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Accelerating and scaling-up collective action for sustainable supply chains

29 September 2023

White Paper - Executive Summary, September 2023

Supply chains are key to economic life, international production, trade and investments. Under certain conditions, supply chain development and their integration into global supply chains can lead to sharp productivity gains, employment creation, and income premiums as well as social protection, skills development, knowledge and technology transfers, compliance with higher standards, and women’s economic empowerment. However, global supply chains can also exacerbate inequalities within and across nations, and within and across supply chains.

The global governance architecture for sustainable supply chains, due diligence and responsible business conduct, is a complex web of multiple instruments. It encompasses legally binding international agreements on human rights, labor conditions, environmental protection and the fight against climate change and a global normative framework reflecting governments’ expectations on sustainable supply chains. Additionally, it includes a myriad of private, voluntary sustainability standards and multi-stakeholder initiatives, largely aligned to the multilateral legal and normative framework.

Unfortunately, the existing mix of international and national voluntary and mandatory measures for sustainable supply chains has not eradicated human rights abuses, decent work deficits and environmental impacts from supply chains. Many of the supply chains in which abuses occur, are those sourcing raw materials, labor-intensive goods and products from – and within – countries with systemic governance challenges. These countries are also experiencing high levels of informality and working poverty.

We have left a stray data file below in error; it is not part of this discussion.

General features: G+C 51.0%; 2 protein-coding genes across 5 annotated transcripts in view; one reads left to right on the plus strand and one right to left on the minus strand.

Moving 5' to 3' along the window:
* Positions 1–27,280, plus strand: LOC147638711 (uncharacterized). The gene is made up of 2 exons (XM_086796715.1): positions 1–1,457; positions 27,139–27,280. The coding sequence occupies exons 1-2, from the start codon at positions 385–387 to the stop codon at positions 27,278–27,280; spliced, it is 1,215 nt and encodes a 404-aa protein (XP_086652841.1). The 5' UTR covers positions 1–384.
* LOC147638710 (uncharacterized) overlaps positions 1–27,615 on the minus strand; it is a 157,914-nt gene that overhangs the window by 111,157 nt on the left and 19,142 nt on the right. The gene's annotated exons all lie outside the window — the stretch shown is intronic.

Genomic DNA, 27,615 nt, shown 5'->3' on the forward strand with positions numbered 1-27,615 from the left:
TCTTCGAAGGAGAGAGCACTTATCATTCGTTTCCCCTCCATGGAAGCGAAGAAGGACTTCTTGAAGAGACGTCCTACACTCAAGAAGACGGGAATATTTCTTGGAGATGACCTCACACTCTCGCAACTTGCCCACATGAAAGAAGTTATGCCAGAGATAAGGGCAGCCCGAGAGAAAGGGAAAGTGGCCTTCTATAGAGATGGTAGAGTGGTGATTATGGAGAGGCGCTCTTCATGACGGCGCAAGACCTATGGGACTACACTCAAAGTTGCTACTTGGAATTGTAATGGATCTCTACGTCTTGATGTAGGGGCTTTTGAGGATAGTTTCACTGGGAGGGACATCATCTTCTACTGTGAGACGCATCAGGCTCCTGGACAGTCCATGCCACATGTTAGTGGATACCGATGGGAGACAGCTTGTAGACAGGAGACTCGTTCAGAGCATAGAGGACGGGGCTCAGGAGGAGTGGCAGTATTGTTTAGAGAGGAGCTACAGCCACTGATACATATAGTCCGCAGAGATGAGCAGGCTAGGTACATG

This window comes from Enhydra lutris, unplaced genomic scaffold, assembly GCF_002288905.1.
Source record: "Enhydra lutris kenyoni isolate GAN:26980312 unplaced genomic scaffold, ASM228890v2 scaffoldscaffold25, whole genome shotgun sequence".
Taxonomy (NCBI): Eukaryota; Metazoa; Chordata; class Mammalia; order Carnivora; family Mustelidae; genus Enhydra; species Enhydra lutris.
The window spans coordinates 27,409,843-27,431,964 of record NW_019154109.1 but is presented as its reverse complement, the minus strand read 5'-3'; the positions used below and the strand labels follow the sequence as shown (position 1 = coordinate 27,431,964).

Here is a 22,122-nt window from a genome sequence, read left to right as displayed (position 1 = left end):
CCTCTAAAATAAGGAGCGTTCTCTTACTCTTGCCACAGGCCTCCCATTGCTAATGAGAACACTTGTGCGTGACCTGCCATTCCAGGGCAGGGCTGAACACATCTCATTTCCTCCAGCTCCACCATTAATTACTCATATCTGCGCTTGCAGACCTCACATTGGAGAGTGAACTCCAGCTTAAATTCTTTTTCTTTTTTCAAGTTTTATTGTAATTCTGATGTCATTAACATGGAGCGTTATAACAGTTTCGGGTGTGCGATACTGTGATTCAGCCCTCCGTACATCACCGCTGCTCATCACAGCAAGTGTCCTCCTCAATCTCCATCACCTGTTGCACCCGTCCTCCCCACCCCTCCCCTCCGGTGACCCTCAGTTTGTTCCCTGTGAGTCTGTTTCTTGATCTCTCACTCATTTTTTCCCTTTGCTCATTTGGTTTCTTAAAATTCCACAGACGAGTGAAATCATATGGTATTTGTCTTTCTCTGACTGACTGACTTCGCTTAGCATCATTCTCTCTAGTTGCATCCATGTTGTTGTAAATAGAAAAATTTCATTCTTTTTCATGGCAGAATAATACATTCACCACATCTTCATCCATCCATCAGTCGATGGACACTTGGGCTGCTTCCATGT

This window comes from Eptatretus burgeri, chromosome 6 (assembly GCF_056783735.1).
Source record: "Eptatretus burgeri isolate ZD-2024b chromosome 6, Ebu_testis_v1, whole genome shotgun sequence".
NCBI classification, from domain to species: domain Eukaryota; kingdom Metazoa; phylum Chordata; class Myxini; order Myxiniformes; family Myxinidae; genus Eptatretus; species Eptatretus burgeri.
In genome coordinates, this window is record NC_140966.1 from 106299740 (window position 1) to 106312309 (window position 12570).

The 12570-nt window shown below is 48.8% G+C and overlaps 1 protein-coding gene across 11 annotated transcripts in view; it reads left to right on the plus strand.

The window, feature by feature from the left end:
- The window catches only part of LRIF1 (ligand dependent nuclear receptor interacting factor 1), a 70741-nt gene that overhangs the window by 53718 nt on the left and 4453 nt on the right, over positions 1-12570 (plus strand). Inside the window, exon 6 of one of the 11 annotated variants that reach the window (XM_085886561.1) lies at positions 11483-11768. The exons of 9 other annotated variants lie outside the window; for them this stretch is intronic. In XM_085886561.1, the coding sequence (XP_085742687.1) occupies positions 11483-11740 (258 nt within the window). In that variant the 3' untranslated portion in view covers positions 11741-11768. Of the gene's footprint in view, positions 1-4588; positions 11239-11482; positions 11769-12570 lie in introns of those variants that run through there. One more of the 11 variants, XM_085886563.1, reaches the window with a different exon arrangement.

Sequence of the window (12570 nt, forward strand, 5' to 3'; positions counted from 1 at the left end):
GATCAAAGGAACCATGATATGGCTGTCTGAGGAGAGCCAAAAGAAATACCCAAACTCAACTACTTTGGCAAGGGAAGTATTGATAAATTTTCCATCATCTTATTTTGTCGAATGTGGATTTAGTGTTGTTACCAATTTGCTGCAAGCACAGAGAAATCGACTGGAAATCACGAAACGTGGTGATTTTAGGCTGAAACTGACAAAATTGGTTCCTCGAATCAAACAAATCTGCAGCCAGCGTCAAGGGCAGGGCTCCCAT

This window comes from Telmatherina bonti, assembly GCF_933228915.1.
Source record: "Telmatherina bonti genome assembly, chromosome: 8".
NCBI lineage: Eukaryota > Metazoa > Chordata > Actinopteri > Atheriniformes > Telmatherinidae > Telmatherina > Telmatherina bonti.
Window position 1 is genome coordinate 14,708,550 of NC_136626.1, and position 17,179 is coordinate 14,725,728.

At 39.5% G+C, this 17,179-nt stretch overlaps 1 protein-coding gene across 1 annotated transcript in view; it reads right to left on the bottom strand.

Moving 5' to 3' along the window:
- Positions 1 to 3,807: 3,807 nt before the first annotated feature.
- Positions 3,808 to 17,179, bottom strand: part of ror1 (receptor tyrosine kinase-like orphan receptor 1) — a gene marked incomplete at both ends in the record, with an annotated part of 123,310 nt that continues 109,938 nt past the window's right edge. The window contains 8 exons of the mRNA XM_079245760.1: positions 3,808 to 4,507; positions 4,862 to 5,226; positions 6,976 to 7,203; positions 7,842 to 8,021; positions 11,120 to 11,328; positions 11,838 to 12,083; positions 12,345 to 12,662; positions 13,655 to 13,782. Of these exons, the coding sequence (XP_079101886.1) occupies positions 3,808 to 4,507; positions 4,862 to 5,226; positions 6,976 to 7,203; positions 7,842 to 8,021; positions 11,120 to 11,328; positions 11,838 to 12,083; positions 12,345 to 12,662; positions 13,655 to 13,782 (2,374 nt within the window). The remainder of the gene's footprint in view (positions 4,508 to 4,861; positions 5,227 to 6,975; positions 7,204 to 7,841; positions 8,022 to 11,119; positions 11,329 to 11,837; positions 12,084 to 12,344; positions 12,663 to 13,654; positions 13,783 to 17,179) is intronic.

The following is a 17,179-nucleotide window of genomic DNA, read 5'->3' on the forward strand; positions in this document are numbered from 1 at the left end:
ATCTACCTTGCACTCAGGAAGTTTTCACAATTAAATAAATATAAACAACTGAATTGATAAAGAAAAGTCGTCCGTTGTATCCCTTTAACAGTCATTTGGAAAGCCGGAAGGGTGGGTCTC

Power asymmetries between supply chain actors (e.g. retailers, large first-tier producers and suppliers), often result in cost and risk shifting onto the subcontractors, producers and workers further down the supply chains. Furthermore, the international commodity market price-fixing regime is strongly leveraged by large buyers and commodity exchanges, making it difficult for commodity producers and farmers to have a level playing field.

National legal frameworks are often unequally aligned to international sustainability standards and principles. The disparity in national legal frameworks, secondary regulations, and enforcement systems also undermines the level playing field. Business voices are becoming increasingly louder in demanding greater legal certainty and coherence of sustainability requirements for global supply chains.

As a result, robust laws, regulations and enforcement mechanisms, may increasingly become key to countries’ comparative advantage and a prerequisite to attract sustainable Foreign DirectInvestment (FDI) and secure access to export markets.